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Common failures in creating Minimum Viable Products & how to avoid them — Part 3: Technical capabilities, metrics, and feedback in MVP development

Welcome to the third article of our series on developing outstanding Minimum Viable Products. This article examines the crucial elements of technical capabilities, metrics, and feedback, all vital for the successful development of any MVP. As we continue to explore these essential topics, be sure to revisit our previous discussions on Business Vision and Prioritization, as well as Ownership and Team Dynamics. Together, this article series aims to equip you with the comprehensive knowledge needed to create successful MVPs.

Articles in this series:

Part 1: Business vision and prioritization in MVPs

Part 2: Ownership and team dynamics in MVPs

Part 3: Technical capabilities, metrics, and feedback in MVP development


Core IT as a bottleneck

You have a combined team of Business and Software experts, who understand the business value of your products - with clearly defined goals, priorities, and success measures. And… you hit a wall. Why? Because your team needs to wait for technical resources. Because your team lacks a security perspective and requirements. Because your team needs to set up the runtime environment, repositories, CI/CD pipelines, observability, queues, databases, API exposition, networking… blah blah blah. All this non-important stuff from your business value perspective. And you wait… and wait… and wait, while your competition is already releasing new features for their product. Sounds like a nightmare, right? And yet, this is a common case for companies who either had no previous experience with Software Delivery projects - or have a traditional, toolset-oriented IT operating model (a team for Kubernetes, a team for databases, a team of admins, etc).

Here are the common mistakes when an MVP hits the traditional setup of IT - or lack of technical capabilities in the organization:

  • Time-consuming onboarding: This is a situation where a new Delivery Team needs to wait for all core IT Teams to provide them with the resources necessary to start building, deploying & maintaining their Minimum Viable Product. Each delay here results not only in the missed opportunity for earlier release of your MVP but also a cost of engineers having tied hands and trying to work on local machines or find workarounds for missing functionalities.

  • The Delivery Team focused on configuration and management of runtime, instead of business functionalities delivery: This is even worse than time-consuming onboarding - because this is the equivalent of a missing onboarding. If your Delivery Team needs to “hustle” between multiple core IT Teams collecting tools, and then integrating those tools to even start working on a Minimum Viable Product - it causes frustration, and cognitive load and distracts your Delivery Team from creating business value. Not to mention that the time they spent on tools is time not spent on business features of Minimum Viable Product.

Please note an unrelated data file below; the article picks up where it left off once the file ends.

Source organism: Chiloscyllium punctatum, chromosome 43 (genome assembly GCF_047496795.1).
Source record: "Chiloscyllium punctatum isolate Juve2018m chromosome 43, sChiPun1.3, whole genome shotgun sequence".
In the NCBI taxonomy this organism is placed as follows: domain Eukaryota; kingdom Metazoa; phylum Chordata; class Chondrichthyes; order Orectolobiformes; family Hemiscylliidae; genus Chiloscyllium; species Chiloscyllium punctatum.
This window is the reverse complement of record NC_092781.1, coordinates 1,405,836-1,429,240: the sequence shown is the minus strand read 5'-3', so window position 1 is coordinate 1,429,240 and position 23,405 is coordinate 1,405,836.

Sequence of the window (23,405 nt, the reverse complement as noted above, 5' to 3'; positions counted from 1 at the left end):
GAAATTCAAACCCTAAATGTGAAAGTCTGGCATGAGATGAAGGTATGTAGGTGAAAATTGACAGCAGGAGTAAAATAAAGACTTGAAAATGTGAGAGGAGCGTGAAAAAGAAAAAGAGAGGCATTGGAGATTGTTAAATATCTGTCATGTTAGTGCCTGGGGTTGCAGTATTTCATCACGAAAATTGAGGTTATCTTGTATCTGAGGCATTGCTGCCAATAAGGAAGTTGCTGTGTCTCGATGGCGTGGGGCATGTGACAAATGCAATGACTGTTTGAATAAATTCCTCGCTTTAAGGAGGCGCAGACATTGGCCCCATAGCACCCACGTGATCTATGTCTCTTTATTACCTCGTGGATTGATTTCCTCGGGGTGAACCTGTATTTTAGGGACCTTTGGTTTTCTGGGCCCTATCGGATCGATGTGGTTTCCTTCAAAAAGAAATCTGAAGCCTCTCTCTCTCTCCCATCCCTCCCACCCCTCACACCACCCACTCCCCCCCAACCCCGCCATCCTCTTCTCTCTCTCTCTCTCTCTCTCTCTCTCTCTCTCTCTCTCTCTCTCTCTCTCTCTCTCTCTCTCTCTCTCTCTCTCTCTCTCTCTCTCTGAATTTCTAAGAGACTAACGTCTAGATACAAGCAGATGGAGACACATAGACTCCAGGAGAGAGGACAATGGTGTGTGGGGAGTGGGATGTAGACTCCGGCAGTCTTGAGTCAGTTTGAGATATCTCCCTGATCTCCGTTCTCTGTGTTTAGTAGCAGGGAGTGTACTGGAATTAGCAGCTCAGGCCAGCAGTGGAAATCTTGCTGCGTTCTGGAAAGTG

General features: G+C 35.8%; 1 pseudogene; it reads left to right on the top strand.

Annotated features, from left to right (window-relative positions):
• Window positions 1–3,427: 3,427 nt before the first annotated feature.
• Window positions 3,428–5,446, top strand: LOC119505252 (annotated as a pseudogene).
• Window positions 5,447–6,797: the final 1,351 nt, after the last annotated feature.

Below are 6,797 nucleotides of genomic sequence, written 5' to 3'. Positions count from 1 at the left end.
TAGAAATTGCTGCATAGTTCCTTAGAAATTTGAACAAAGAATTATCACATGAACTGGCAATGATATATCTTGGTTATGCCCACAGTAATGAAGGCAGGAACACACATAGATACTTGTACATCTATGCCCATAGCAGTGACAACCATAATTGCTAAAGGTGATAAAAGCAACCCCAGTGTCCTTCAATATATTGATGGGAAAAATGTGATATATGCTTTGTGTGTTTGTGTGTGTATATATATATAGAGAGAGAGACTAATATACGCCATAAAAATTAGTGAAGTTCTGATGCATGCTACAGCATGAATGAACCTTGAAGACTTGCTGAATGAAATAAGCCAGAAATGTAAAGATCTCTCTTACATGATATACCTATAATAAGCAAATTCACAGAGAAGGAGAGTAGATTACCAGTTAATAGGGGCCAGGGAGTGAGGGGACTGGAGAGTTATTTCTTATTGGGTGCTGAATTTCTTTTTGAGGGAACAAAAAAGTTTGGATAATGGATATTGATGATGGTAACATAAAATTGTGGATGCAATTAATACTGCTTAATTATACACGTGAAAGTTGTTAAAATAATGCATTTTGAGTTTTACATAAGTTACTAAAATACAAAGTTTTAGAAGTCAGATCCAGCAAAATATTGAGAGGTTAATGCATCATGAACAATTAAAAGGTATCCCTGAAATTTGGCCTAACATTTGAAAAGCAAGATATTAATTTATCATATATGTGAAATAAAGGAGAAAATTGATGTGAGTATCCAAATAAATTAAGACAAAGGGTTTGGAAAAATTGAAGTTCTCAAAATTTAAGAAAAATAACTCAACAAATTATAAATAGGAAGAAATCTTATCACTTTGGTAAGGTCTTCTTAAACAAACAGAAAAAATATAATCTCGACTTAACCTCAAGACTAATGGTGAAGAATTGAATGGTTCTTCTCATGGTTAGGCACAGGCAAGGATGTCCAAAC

• User access, Security, and Network Management issues: Especially at the end of Minimum Viable Product delivery. Imagine the situation where the MVP is functionally ready - but cannot be deployed and released to end-users because it’s missing security, authentication, or the network configuration layer. Stakeholders already see the product they need, and yet they cannot provide it to their customers! This happens often if core IT teams are not involved in the Product Delivery at the beginning, or have no procedures or practices for fast Product Releases. Or… core IT teams don’t care about the business at all, focusing only on the toolset and administration.

  • Tied hands with No-Code / Low-Code platforms: This often happens when we use No-Code or Low-Code platforms to avoid those three points/situations mentioned above. Platforms with predefined components, simplifying the development can be a solution for Minimum Viable Products - if those Products do not have business logic with complexity above average. If we have some decision engines, automations, recommendation rules, or algorithms for our customers - at some point No-Code / Low-Code platforms will introduce a headache in implementing such requirements. On the other hand, creating flexible platforms is a long-time investment, so building such a platform only for one Minimum Viable Product is an overkill. It’s better to find flexible solutions… and there are not many of them.

How not to fail?

At platformOS, we decided to take a step forward instead of fixing all those mentioned issues one by one. We have created a platform different than others - on the one hand, handling the runtime, deployment, observability, security, and networking (so we avoid the common problems with missing or badly organized core IT teams) - but also making sure, that the platform is flexible enough for engineers to create a complex, tailor-made applications with custom business logic and customer journey. Our platform allows the engineers to use templating language instead of black-boxed building blocks like Low-Code/No-Code platforms do - so the engineer still creates code but simplifies it with templating and deployment. Also, we have created a set of predefined Minimum Viable Products for marketplace business cases, so we only focus on what is unique about our MVP and develop only that part - having the rest configured and released together way faster than building a solution from scratch.

Core IT as a bottleneck

No success metrics & feedback gathering